Afsos, an Amazon Prime series directed by Anubhuti Kashyap, explores the theme of death with a twist. The creators of the series, which is a “tragicomedy”, have given a whole new dimension by juxtaposing death with immortality. Death is the ultimate truth of life. But can death be the ultimate solution to all the miseries that afflict a mere mortal?
In Afsos, the protagonist Nakul, played by Gulshan Devaiah, firmly believes that all his problems will go away once he embraces death. He reasons that just like when he was a kid, all his worries used to vanish the moment he went to sleep early whenever he had a bad day. Death will put an end to all the predicaments of his adult life. But there is one problem: death is elusive.
Even after ten attempts to take his own life, Nakul is alive and we are introduced to him when the poor soul is in the middle of his eleventh suicide attempt. Lying on railway tracks while stargazing, Nakul is waiting for the inevitable when he suddenly starts feeling a little uncomfortable. This time it appears death has finally arrived, but Nakul survives.
The first season of Afsos comprises eight episodes and all the important characters are introduced in the first episode. One of them is Shloka, who is the therapist of Nakul. Played by the talented Anjali Patil, the character arc of Shloka gets more and more interesting as the story unfolds. Being someone who’s not afraid to try unconventional methods in treating her patients, Shloka is particularly empathetic towards the plight of Nakul.
She tries to drive home the point that deep down it’s Nakuls’s own desire to live that somehow stops him from actually taking his own life. But Nakul knows best. He must die and so he gives the contract of his killing to Emergency Exit, a hit squad which caters to people who want to commit suicide so that nothing can come in between.
All hell breaks loose as Upadhay, the hitwoman who is assigned the task of eliminating Nakul, is in a hurry to complete the job. Played by Heeba Shah, she is a fascinating character who certainly draws inspiration from some of the most iconic figures of the literary world as well as films.
No points for guessing why Upadhay knows so much about Beethoven and his music, which plays in a restaurant while she is dining with her colleague. Also, the appearance of an advertisement of a detergent named “Fargo” now and then in the frame can’t be a mere coincidence.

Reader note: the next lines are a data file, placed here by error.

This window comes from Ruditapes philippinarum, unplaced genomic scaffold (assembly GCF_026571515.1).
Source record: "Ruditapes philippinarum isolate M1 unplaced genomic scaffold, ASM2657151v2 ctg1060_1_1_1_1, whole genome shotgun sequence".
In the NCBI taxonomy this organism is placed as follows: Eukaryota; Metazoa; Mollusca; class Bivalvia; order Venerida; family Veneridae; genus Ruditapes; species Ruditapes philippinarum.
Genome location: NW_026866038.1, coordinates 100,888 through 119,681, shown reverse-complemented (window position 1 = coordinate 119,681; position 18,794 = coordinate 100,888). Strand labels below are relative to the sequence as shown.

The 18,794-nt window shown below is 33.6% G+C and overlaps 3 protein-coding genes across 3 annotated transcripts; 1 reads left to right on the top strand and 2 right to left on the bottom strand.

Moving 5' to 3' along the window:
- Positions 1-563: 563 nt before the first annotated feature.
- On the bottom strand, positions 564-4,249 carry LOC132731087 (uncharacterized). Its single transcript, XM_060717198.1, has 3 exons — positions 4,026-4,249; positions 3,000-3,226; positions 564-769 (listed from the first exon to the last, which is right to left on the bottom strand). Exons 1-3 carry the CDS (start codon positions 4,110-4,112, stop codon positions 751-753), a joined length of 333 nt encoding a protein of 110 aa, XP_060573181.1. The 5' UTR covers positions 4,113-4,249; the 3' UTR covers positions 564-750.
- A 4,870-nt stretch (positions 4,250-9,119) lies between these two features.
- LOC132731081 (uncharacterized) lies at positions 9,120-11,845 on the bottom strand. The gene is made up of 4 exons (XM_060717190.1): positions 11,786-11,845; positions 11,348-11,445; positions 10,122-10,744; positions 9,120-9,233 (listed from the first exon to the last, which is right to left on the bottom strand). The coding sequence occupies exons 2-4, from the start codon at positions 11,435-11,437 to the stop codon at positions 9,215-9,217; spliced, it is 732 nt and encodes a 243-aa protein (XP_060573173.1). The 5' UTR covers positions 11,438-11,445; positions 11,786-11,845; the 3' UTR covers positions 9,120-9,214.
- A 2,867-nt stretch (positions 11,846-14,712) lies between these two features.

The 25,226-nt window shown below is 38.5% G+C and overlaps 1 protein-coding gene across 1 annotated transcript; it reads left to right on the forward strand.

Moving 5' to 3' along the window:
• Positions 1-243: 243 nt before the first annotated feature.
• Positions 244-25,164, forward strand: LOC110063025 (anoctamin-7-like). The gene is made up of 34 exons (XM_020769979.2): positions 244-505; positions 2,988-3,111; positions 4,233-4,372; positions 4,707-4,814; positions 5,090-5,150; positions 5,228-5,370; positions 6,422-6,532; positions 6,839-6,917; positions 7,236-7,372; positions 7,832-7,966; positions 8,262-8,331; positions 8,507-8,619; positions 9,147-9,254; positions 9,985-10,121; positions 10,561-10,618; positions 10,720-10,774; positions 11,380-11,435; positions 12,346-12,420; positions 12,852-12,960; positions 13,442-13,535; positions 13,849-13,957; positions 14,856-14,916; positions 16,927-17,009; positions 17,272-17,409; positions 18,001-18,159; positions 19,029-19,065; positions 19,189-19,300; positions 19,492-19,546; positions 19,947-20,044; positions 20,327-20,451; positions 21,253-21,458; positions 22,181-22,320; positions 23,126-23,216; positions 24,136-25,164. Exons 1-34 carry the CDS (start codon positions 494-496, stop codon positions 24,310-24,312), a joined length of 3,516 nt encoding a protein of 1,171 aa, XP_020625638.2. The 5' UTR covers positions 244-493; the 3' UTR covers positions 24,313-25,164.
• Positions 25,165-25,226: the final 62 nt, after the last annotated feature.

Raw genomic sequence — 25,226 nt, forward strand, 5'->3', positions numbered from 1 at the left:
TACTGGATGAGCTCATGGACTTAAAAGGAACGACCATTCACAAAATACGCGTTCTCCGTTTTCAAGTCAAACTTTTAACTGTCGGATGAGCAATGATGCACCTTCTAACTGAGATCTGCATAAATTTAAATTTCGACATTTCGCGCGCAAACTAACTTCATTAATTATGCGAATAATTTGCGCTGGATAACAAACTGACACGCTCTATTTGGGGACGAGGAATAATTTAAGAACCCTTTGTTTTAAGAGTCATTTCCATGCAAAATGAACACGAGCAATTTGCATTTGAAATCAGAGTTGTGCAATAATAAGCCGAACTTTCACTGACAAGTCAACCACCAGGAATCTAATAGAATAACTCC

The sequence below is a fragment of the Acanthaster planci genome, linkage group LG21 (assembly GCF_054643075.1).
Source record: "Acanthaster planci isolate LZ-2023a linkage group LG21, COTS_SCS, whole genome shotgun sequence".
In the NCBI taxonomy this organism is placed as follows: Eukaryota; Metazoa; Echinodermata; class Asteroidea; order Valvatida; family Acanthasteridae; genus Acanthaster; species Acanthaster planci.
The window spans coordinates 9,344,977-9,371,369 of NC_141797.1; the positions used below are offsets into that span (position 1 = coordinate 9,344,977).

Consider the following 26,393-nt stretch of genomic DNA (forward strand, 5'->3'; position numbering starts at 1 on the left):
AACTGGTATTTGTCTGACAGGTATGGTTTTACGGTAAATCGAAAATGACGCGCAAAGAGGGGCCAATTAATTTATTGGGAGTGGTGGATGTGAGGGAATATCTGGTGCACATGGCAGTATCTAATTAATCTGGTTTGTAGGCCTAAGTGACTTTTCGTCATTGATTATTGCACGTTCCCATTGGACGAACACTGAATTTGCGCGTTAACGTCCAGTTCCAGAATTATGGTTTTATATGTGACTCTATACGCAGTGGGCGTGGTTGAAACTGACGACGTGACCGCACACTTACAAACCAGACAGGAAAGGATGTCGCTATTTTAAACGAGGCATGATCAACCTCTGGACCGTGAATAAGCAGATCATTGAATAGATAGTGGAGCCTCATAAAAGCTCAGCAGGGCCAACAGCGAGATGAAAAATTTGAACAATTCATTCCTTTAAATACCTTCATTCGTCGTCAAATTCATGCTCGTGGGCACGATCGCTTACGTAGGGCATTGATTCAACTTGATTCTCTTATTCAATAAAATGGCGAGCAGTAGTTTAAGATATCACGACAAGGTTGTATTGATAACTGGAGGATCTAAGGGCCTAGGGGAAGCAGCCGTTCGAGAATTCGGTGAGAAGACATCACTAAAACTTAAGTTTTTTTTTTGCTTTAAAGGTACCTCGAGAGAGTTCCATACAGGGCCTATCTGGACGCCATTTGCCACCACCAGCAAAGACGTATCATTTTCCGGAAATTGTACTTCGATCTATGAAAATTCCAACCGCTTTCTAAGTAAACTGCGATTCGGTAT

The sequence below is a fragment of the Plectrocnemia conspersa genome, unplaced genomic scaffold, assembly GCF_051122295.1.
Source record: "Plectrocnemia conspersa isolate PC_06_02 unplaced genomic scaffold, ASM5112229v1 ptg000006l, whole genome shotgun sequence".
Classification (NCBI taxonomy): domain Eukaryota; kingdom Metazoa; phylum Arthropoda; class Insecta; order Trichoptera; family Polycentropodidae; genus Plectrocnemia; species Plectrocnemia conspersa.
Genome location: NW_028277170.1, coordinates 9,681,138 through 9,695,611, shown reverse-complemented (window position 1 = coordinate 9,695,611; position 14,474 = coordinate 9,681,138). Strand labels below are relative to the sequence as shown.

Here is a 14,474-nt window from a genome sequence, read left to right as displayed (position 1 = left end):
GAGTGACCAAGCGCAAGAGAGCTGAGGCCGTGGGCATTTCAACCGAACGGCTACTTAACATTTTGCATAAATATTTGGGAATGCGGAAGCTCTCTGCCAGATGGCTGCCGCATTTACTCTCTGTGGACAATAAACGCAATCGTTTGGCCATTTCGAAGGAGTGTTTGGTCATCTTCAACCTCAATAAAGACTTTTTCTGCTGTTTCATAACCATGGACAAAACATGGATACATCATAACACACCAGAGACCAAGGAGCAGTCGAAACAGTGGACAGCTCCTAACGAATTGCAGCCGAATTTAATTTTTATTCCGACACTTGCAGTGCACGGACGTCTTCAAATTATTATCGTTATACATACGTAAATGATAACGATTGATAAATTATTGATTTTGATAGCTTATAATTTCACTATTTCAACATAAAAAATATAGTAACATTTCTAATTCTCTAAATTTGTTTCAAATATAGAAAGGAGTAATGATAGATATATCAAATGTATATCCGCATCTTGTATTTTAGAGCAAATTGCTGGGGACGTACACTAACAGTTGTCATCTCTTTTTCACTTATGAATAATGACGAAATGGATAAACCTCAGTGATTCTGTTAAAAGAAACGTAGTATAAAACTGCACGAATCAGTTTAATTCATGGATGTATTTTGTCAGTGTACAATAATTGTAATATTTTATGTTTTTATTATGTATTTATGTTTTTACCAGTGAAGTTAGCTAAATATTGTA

Indeed, the characters in Afsos have many layers which unfold as the chain of events, or should we say death, links them in one way or the other. There is a young journalist, a Russian tourist attached to a camera, a small-town cop and of course, Fokatiya Baba, a failed sadhu (saint) who is on a mission to find the Chiranjeevi (immortal man).
Death is omnipresent in the series and it does not even spare a famous stand-up comic who goes by the name Biswa Kalyan Rath. Nakul is inadvertently responsible for a lot of the lives lost. But the creators of the series have kept things very light as far as the overall treatment is concerned. The humour and the premise may be dark, but the director resists from the temptation of painting a sombre picture of the world or surroundings that Nakul finds himself in.
Afsos becomes an effortless viewing experience, but it comes with its own set of distractions. At times the audience can take things for granted, which may take away the edge from a few plot twists. It’s an uncharacteristic style of filmmaking, that one associates with the Coen brothers who directed Fargo.
Interestingly, a bullet stuck in the wrong place and a little bit of inspiration provided by Shloka makes Nakul realise the value of his existence. He has a change of mind and decides to give life a shot, literally. But Upadhay is one killing machine who will stop at nothing to add to her tally of kills, even if it means putting a bullet hole in a dead body.
Now the cat and mouse game between Nakul and Upadhay has turned on its head and fate conspires in such a way that Nakul finds himself back on the railway tracks where it all started. Only this time, he faces a new dilemma that may haunt him forever.
The premise of Afsos, where death is an ever-present phenomenon, rings true to the current problems that have enveloped the world that we live in, courtesy of the Covid-19 pandemic. It’s something Maria (played by Ratnabali Bhattacharya), who runs Emergency Exit along with Upadhay and Vikram, offers their customers. The choice is between bullets, rope or a gentle push from a cliff.
The series, in a very subtle way, sends across a strong message that life must move on amidst all uncertainties and miseries. It’s the very nature of existence.